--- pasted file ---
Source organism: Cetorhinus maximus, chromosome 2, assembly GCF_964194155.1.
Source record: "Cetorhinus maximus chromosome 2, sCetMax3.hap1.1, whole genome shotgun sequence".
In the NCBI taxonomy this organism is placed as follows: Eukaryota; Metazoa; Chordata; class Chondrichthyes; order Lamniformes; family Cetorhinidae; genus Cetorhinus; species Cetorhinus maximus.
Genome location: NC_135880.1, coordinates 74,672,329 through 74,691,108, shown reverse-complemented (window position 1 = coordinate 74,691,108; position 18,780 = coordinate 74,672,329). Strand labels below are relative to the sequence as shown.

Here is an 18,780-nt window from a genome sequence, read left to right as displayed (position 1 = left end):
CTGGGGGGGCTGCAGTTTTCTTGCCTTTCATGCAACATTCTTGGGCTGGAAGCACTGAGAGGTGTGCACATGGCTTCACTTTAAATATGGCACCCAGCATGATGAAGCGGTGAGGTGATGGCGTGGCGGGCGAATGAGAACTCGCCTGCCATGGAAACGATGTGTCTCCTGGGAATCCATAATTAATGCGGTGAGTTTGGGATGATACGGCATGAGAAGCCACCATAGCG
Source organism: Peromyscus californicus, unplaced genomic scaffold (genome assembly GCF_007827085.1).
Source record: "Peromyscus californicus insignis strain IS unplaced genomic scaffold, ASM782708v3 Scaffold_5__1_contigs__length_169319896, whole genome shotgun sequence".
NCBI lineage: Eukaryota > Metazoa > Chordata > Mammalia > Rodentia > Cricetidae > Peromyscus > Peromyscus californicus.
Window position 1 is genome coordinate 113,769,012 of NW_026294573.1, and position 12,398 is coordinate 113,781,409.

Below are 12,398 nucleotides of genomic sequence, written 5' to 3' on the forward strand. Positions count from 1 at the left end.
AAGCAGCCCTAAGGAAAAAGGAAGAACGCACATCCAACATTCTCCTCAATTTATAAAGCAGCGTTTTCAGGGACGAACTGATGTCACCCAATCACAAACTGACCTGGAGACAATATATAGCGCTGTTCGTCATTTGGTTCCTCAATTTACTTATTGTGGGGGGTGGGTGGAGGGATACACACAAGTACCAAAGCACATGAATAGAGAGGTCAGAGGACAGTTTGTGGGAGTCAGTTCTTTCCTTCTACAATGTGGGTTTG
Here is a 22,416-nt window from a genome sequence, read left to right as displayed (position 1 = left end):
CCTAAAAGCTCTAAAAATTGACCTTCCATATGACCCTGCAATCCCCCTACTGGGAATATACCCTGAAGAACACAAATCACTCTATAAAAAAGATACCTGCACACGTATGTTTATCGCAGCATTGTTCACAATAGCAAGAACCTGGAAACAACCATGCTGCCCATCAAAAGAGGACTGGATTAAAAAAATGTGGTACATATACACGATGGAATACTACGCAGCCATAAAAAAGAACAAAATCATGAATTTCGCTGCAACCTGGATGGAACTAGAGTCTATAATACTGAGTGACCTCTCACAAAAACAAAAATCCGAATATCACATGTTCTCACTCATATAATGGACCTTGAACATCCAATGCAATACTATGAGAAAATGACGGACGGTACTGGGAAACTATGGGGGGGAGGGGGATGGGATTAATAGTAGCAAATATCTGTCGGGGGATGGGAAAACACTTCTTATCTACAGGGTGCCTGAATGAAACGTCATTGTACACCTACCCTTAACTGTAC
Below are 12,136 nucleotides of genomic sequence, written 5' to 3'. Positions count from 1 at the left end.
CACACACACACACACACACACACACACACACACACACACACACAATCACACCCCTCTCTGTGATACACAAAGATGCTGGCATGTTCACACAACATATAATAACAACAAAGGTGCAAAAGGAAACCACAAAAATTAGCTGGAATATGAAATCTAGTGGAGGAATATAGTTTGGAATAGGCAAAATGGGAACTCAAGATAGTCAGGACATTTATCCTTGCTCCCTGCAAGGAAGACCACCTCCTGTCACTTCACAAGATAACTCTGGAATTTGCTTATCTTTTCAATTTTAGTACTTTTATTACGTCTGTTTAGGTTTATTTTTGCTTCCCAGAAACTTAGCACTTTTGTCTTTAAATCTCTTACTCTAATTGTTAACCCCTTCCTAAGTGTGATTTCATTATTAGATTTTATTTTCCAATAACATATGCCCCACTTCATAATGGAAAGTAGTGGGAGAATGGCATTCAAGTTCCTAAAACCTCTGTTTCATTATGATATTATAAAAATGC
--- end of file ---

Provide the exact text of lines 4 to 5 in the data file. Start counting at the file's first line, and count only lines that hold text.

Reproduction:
Genome location: NC_135880.1, coordinates 74,672,329 through 74,691,108, shown reverse-complemented (window position 1 = coordinate 74,691,108; position 18,780 = coordinate 74,672,329). Strand labels below are relative to the sequence as shown.

Here is an 18,780-nt window from a genome sequence, read left to right as displayed (position 1 = left end):